The Sony Xperia 1 has no night mode, which most modern smartphone cameras do – the scene optimization mode has a specific setting which lightens nighttime shots, but it isn’t nearly as good at doing so as bespoke night modes on other phones.
Sometimes automatic focusing was a little off for close-up pictures, resulting in background objects being in focus while the foreground was a little blurry, but simply tapping the screen a few times in the right area solved this.
On the front of the phone is an 8MP camera, which generally worked fine for selfies, as long as we didn’t fiddle with the Portrait Mode settings – when we did, these were a little overzealous in turning us into hideous-looking mannequins, but we quickly learnt to ignore them.
To be clear, the Sony Xperia 1’s camera was never bad, although images sometimes looked a little murky when viewed on the dim screen, and we needed to export them to a different device in order to appreciate them. However, each of the phone’s features was a little off in one way or another, so if you’re into your smartphone photography you may want to look elsewhere.
Shooting videos with the aforementioned Cinema Pro app is a different story – you’re expected to tweak all the settings yourself, so it’s a lot easier to set the focus and aperture you need. The app also lets you take ‘grabs’ or stills of whatever you’re pointing the camera at, which is your only option for taking 21:9 pictures if you want them.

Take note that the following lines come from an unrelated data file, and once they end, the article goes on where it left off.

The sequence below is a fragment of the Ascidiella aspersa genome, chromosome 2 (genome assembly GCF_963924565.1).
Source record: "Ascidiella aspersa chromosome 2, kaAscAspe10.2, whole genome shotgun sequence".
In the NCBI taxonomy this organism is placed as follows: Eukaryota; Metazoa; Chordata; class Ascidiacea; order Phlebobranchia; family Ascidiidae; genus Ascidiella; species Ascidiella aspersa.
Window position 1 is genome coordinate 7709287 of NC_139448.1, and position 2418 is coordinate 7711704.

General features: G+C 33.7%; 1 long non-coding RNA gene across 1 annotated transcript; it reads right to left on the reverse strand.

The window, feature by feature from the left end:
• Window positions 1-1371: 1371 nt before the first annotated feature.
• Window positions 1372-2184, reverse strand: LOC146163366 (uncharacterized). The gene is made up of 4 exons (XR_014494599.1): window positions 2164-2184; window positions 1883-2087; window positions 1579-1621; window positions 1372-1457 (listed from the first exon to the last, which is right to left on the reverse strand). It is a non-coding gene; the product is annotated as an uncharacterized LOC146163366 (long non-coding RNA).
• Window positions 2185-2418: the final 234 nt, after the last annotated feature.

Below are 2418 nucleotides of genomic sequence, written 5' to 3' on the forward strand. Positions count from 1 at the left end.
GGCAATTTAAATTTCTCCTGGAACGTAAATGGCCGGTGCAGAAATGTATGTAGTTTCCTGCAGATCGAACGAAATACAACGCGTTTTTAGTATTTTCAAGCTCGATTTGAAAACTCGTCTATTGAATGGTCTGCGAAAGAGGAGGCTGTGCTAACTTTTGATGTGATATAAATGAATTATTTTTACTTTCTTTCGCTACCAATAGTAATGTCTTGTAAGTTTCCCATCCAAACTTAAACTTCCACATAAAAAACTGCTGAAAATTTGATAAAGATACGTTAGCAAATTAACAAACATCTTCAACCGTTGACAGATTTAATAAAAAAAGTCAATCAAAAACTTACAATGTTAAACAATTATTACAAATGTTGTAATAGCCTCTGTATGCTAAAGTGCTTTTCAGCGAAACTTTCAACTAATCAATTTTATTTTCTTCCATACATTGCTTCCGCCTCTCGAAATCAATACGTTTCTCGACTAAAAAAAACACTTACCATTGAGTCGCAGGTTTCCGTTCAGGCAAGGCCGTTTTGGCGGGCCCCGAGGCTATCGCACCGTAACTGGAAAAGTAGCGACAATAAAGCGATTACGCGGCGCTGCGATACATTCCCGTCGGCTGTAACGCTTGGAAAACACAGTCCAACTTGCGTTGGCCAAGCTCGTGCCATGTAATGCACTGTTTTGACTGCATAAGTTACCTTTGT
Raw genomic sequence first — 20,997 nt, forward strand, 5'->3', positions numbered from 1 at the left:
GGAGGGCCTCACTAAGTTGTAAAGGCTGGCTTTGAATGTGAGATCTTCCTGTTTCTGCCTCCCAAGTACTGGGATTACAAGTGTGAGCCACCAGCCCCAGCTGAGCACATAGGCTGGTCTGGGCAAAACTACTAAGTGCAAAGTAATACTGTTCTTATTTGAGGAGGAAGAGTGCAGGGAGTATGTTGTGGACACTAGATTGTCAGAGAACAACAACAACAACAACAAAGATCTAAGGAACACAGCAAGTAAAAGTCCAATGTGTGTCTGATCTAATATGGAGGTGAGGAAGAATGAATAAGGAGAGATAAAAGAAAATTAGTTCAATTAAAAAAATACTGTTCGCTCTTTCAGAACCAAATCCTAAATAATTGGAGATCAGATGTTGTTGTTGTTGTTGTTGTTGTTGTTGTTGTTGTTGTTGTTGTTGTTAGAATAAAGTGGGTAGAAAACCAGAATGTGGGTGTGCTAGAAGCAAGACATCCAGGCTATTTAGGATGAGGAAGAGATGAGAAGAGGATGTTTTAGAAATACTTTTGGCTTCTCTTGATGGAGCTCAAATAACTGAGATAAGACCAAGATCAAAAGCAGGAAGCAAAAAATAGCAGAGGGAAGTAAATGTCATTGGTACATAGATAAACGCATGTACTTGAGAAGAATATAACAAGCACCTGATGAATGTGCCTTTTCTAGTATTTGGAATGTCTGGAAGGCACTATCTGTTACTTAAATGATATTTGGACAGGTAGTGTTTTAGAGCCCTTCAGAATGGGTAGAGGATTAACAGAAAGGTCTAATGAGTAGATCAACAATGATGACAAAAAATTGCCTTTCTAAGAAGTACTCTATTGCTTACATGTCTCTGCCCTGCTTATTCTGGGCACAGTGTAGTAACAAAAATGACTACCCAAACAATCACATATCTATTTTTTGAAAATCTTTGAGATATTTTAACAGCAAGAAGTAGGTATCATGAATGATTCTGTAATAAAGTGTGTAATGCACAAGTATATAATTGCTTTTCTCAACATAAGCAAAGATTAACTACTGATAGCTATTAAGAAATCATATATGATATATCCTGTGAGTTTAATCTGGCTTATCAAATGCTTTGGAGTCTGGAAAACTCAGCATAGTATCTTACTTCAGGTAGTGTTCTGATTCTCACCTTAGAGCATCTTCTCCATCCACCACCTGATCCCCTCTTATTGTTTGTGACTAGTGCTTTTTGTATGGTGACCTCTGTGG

Generally, we were pretty pleased with the app, as it let us indulge in some film-making fun, and videos get sent straight to the main gallery so they’re easy to find. There are a few issues – image stabilization isn’t as effective as we’d like, you can’t use the flash to light a scene, and there’s no built-in editing software on the phone, so you’ll need to use a third-party app, or save the files to your computer, if you want to do anything more than share them as-shot.
Overall, however, we were impressed with the Sony Xperia 1 Cinema Pro app, and we’re definitely going to be using it for film projects going forward.
The different colors of these fruit are picked up well.
The different levels of blur behind the flower show a good field of depth.
It was hard convincing the camera not to focus on the flag pole.
Scene optimization made this murky day look vaguely acceptable.
This wide-shot distorted the edges of the shot, and the world curves too much compared to the same shot on other camera phones.
Zooming in to the pigeon caused the picture to lose quality quickly.
A video show with the Cinema Pro app looks high-quality, and the autofocus which moves from the flower, to the various leaves and branches, to the tents, is adept at its task.
The video is too overexposed however, which is something that you don't pick up on when filming due to the Sony Xperia 1's dim screen.
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Tom Bedford was deputy phones editor on TechRadar until late 2022, having worked his way up from staff writer. Though he specialized in phones and tablets, he also took on other tech like electric scooters, smartwatches, fitness, mobile gaming and more. He is based in London, UK and now works for the entertainment site What To Watch.
He graduated in American Literature and Creative Writing from the University of East Anglia. Prior to working on TechRadar, he freelanced in tech, gaming and entertainment, and also spent many years working as a mixologist. He also currently works in film as a screenwriter, director and producer.